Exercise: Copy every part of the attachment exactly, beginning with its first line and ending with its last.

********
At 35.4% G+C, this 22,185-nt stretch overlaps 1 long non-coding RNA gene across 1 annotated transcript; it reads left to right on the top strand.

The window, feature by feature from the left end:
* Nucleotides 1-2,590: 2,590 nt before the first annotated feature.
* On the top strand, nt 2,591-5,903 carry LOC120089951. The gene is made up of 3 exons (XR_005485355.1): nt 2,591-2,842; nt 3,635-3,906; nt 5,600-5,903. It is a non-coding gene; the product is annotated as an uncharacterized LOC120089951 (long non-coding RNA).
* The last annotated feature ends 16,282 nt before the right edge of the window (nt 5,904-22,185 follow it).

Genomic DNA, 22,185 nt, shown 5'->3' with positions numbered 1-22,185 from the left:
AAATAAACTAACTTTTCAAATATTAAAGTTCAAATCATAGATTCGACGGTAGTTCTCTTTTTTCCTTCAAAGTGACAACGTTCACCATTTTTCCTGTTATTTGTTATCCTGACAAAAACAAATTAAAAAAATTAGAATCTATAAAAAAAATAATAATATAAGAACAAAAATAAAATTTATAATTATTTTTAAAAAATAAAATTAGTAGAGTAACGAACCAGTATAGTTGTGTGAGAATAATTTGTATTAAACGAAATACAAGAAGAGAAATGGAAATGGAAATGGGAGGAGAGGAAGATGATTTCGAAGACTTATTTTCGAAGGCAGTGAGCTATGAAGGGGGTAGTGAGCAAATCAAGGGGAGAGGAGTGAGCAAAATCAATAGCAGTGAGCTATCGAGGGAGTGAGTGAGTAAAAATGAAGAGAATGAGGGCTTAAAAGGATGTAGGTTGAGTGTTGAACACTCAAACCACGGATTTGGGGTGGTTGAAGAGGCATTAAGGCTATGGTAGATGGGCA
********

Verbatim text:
At 35.4% G+C, this 22,185-nt stretch overlaps 1 long non-coding RNA gene across 1 annotated transcript; it reads left to right on the top strand.

The window, feature by feature from the left end:
* Nucleotides 1-2,590: 2,590 nt before the first annotated feature.
* On the top strand, nt 2,591-5,903 carry LOC120089951. The gene is made up of 3 exons (XR_005485355.1): nt 2,591-2,842; nt 3,635-3,906; nt 5,600-5,903. It is a non-coding gene; the product is annotated as an uncharacterized LOC120089951 (long non-coding RNA).
* The last annotated feature ends 16,282 nt before the right edge of the window (nt 5,904-22,185 follow it).

Genomic DNA, 22,185 nt, shown 5'->3' with positions numbered 1-22,185 from the left:
AAATAAACTAACTTTTCAAATATTAAAGTTCAAATCATAGATTCGACGGTAGTTCTCTTTTTTCCTTCAAAGTGACAACGTTCACCATTTTTCCTGTTATTTGTTATCCTGACAAAAACAAATTAAAAAAATTAGAATCTATAAAAAAAATAATAATATAAGAACAAAAATAAAATTTATAATTATTTTTAAAAAATAAAATTAGTAGAGTAACGAACCAGTATAGTTGTGTGAGAATAATTTGTATTAAACGAAATACAAGAAGAGAAATGGAAATGGAAATGGGAGGAGAGGAAGATGATTTCGAAGACTTATTTTCGAAGGCAGTGAGCTATGAAGGGGGTAGTGAGCAAATCAAGGGGAGAGGAGTGAGCAAAATCAATAGCAGTGAGCTATCGAGGGAGTGAGTGAGTAAAAATGAAGAGAATGAGGGCTTAAAAGGATGTAGGTTGAGTGTTGAACACTCAAACCACGGATTTGGGGTGGTTGAAGAGGCATTAAGGCTATGGTAGATGGGCA